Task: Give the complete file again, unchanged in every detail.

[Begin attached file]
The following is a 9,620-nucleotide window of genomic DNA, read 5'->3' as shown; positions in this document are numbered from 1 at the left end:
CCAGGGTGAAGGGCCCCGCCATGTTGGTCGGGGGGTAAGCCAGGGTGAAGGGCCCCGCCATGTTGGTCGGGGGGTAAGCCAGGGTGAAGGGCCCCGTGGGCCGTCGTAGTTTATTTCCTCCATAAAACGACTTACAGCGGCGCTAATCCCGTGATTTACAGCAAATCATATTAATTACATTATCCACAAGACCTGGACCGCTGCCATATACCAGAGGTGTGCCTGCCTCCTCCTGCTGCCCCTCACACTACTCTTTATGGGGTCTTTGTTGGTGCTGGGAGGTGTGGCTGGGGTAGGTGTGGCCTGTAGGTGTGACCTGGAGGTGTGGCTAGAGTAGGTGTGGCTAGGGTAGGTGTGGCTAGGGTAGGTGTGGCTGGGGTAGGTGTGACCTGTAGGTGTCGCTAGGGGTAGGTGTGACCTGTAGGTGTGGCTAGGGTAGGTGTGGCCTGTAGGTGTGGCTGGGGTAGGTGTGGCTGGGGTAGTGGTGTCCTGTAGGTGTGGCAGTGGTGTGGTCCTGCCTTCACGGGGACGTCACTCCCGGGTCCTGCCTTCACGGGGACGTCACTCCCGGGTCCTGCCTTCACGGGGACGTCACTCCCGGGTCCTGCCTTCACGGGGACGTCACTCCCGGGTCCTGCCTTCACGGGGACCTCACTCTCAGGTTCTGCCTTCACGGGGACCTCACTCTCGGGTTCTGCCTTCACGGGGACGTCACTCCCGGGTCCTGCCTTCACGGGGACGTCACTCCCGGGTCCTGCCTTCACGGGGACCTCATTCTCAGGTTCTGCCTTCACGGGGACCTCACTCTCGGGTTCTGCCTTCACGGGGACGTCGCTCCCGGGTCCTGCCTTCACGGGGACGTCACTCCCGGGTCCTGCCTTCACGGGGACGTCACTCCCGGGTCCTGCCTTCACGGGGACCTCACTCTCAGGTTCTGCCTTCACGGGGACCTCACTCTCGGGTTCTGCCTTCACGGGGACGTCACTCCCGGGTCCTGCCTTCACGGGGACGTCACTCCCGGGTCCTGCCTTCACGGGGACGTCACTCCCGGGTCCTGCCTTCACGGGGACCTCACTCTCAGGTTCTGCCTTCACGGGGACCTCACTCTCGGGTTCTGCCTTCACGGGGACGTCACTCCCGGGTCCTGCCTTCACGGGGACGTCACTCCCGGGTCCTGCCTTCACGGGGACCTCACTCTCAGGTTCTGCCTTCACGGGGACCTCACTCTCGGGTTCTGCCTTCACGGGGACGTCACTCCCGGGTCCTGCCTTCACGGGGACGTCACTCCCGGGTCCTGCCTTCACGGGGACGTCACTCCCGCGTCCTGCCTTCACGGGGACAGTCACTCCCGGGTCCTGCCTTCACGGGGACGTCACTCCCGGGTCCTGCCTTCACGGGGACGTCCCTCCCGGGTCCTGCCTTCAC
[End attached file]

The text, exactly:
The following is a 9,620-nucleotide window of genomic DNA, read 5'->3' as shown; positions in this document are numbered from 1 at the left end:
CCAGGGTGAAGGGCCCCGCCATGTTGGTCGGGGGGTAAGCCAGGGTGAAGGGCCCCGCCATGTTGGTCGGGGGGTAAGCCAGGGTGAAGGGCCCCGTGGGCCGTCGTAGTTTATTTCCTCCATAAAACGACTTACAGCGGCGCTAATCCCGTGATTTACAGCAAATCATATTAATTACATTATCCACAAGACCTGGACCGCTGCCATATACCAGAGGTGTGCCTGCCTCCTCCTGCTGCCCCTCACACTACTCTTTATGGGGTCTTTGTTGGTGCTGGGAGGTGTGGCTGGGGTAGGTGTGGCCTGTAGGTGTGACCTGGAGGTGTGGCTAGAGTAGGTGTGGCTAGGGTAGGTGTGGCTAGGGTAGGTGTGGCTGGGGTAGGTGTGACCTGTAGGTGTCGCTAGGGGTAGGTGTGACCTGTAGGTGTGGCTAGGGTAGGTGTGGCCTGTAGGTGTGGCTGGGGTAGGTGTGGCTGGGGTAGTGGTGTCCTGTAGGTGTGGCAGTGGTGTGGTCCTGCCTTCACGGGGACGTCACTCCCGGGTCCTGCCTTCACGGGGACGTCACTCCCGGGTCCTGCCTTCACGGGGACGTCACTCCCGGGTCCTGCCTTCACGGGGACGTCACTCCCGGGTCCTGCCTTCACGGGGACCTCACTCTCAGGTTCTGCCTTCACGGGGACCTCACTCTCGGGTTCTGCCTTCACGGGGACGTCACTCCCGGGTCCTGCCTTCACGGGGACGTCACTCCCGGGTCCTGCCTTCACGGGGACCTCATTCTCAGGTTCTGCCTTCACGGGGACCTCACTCTCGGGTTCTGCCTTCACGGGGACGTCGCTCCCGGGTCCTGCCTTCACGGGGACGTCACTCCCGGGTCCTGCCTTCACGGGGACGTCACTCCCGGGTCCTGCCTTCACGGGGACCTCACTCTCAGGTTCTGCCTTCACGGGGACCTCACTCTCGGGTTCTGCCTTCACGGGGACGTCACTCCCGGGTCCTGCCTTCACGGGGACGTCACTCCCGGGTCCTGCCTTCACGGGGACGTCACTCCCGGGTCCTGCCTTCACGGGGACCTCACTCTCAGGTTCTGCCTTCACGGGGACCTCACTCTCGGGTTCTGCCTTCACGGGGACGTCACTCCCGGGTCCTGCCTTCACGGGGACGTCACTCCCGGGTCCTGCCTTCACGGGGACCTCACTCTCAGGTTCTGCCTTCACGGGGACCTCACTCTCGGGTTCTGCCTTCACGGGGACGTCACTCCCGGGTCCTGCCTTCACGGGGACGTCACTCCCGGGTCCTGCCTTCACGGGGACGTCACTCCCGCGTCCTGCCTTCACGGGGACAGTCACTCCCGGGTCCTGCCTTCACGGGGACGTCACTCCCGGGTCCTGCCTTCACGGGGACGTCCCTCCCGGGTCCTGCCTTCAC